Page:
The basics of becoming a co-executor of a will

The basics of becoming a co-executor of a will

Q:           My sister and I were named “co-executors” in my father’s Will.  What does that mean?

A:            When you and someone else are named as co-executors in a Will, that essentially means that you must execute the Will together.  You must both apply to Probate the Will together.  You must both sign checks and title transfers together.  Basically, neither of you may act independently of the other.

This can prove to be cumbersome and difficult to manage if the co-executors live in different areas.  In fact, I very seldom recommend naming co-executors in Wills that I write for that fact alone.  It simply makes administration of the estate more of a challenge than it necessarily needs to be.  Everyone’s situation is different, of course, but I often recommend my clients name a single person or entity as an executor and another as an alternate executor.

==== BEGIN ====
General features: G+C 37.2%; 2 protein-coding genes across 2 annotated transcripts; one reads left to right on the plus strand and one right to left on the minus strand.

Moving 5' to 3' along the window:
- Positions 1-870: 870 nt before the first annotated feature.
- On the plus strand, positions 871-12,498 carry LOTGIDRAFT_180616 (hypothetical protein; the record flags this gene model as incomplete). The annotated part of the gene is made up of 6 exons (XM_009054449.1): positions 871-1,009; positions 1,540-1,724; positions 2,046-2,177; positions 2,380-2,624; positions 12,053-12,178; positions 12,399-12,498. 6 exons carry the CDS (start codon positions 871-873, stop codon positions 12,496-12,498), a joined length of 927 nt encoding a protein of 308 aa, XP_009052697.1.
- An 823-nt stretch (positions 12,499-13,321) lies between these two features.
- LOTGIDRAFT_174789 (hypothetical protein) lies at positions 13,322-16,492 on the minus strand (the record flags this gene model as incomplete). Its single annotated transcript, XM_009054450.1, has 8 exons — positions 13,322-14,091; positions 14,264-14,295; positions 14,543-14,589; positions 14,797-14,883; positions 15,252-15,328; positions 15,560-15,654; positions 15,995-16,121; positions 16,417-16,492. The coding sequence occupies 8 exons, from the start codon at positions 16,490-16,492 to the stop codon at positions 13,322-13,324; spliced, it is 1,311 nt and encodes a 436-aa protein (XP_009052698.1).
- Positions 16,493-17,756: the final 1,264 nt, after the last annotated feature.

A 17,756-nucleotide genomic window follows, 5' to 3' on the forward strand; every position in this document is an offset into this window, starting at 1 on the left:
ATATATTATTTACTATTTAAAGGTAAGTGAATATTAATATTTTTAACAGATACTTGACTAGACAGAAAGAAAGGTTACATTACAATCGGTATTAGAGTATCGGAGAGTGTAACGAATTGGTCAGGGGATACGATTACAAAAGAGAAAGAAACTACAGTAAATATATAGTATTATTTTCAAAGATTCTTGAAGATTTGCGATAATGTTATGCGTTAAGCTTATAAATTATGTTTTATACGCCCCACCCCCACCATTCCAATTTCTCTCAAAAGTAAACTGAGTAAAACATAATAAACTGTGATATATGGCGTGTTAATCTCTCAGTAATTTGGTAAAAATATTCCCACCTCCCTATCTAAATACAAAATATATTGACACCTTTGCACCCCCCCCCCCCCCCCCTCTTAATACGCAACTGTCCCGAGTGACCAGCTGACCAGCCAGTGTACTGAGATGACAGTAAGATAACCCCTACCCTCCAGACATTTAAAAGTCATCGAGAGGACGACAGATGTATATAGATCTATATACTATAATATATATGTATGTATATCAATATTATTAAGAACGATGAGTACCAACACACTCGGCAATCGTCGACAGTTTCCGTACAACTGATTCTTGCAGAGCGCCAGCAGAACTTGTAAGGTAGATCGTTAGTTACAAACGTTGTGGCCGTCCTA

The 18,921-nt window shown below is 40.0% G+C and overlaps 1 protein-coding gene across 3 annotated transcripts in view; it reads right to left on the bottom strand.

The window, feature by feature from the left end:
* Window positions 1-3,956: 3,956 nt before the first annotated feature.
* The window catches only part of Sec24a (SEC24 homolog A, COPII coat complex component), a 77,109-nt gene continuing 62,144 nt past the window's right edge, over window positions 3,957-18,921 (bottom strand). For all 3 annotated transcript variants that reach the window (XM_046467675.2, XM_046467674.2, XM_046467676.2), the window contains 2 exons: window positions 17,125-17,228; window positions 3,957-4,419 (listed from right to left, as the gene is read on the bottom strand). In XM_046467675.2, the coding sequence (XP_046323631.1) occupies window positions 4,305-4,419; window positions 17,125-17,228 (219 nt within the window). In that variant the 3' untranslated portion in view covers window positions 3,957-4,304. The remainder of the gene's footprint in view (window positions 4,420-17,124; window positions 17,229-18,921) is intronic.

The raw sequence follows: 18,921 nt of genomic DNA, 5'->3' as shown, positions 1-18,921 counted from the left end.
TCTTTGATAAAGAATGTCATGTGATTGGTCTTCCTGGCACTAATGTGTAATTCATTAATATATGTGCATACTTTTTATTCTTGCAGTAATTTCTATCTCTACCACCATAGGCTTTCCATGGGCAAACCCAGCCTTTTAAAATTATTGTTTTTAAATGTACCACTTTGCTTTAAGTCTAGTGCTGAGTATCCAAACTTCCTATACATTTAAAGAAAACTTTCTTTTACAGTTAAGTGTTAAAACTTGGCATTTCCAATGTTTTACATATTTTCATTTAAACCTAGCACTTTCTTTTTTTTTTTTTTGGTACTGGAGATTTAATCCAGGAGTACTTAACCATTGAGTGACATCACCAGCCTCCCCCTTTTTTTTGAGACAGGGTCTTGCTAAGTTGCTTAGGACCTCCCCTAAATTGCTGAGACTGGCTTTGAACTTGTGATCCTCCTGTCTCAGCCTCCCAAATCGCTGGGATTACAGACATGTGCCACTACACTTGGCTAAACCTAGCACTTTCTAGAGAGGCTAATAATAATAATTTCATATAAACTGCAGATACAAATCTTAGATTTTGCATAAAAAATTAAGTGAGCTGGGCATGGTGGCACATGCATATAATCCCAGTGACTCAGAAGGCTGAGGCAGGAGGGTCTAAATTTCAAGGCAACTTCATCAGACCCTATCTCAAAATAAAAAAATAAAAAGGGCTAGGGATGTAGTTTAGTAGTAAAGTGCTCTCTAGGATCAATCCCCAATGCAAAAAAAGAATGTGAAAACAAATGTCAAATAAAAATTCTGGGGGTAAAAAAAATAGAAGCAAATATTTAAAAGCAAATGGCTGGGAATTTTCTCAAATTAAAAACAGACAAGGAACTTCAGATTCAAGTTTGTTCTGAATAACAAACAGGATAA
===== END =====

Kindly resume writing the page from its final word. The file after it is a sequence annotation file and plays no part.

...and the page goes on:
As always, my office is glad to assist you in preparing your Will and Estate Plan that best protects your loved ones.

*The information presented here is only for information purposes and is not legal advice.  Everyone’s circumstances are different.  If you have legal questions, please consult an attorney.   This question and answer does not create an attorney/client relationship.